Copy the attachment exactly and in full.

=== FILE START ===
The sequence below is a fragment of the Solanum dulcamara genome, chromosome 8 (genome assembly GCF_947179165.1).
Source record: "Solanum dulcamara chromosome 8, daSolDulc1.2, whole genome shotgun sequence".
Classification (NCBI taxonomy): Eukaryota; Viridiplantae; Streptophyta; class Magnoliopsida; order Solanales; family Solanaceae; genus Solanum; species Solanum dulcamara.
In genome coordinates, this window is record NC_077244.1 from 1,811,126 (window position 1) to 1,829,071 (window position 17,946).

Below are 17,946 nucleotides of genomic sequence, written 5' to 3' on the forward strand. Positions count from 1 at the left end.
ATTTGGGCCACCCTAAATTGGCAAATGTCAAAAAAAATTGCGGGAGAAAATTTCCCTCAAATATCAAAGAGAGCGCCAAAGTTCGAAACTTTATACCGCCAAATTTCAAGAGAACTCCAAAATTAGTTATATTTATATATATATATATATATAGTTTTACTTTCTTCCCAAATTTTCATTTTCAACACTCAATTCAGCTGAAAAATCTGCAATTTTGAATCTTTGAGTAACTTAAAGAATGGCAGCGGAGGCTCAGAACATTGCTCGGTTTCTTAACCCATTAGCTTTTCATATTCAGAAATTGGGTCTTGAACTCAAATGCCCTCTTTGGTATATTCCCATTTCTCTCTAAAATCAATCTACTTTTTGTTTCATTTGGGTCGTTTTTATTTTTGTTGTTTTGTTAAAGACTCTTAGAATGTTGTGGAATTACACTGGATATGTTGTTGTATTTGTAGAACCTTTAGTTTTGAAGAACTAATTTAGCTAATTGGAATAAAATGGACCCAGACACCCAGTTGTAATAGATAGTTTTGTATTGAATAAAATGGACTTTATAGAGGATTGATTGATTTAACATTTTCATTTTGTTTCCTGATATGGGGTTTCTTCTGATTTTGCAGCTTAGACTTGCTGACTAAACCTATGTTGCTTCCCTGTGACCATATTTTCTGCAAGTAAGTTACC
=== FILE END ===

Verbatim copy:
The sequence below is a fragment of the Solanum dulcamara genome, chromosome 8 (genome assembly GCF_947179165.1).
Source record: "Solanum dulcamara chromosome 8, daSolDulc1.2, whole genome shotgun sequence".
Classification (NCBI taxonomy): Eukaryota; Viridiplantae; Streptophyta; class Magnoliopsida; order Solanales; family Solanaceae; genus Solanum; species Solanum dulcamara.
In genome coordinates, this window is record NC_077244.1 from 1,811,126 (window position 1) to 1,829,071 (window position 17,946).

Below are 17,946 nucleotides of genomic sequence, written 5' to 3' on the forward strand. Positions count from 1 at the left end.
ATTTGGGCCACCCTAAATTGGCAAATGTCAAAAAAAATTGCGGGAGAAAATTTCCCTCAAATATCAAAGAGAGCGCCAAAGTTCGAAACTTTATACCGCCAAATTTCAAGAGAACTCCAAAATTAGTTATATTTATATATATATATATATATAGTTTTACTTTCTTCCCAAATTTTCATTTTCAACACTCAATTCAGCTGAAAAATCTGCAATTTTGAATCTTTGAGTAACTTAAAGAATGGCAGCGGAGGCTCAGAACATTGCTCGGTTTCTTAACCCATTAGCTTTTCATATTCAGAAATTGGGTCTTGAACTCAAATGCCCTCTTTGGTATATTCCCATTTCTCTCTAAAATCAATCTACTTTTTGTTTCATTTGGGTCGTTTTTATTTTTGTTGTTTTGTTAAAGACTCTTAGAATGTTGTGGAATTACACTGGATATGTTGTTGTATTTGTAGAACCTTTAGTTTTGAAGAACTAATTTAGCTAATTGGAATAAAATGGACCCAGACACCCAGTTGTAATAGATAGTTTTGTATTGAATAAAATGGACTTTATAGAGGATTGATTGATTTAACATTTTCATTTTGTTTCCTGATATGGGGTTTCTTCTGATTTTGCAGCTTAGACTTGCTGACTAAACCTATGTTGCTTCCCTGTGACCATATTTTCTGCAAGTAAGTTACC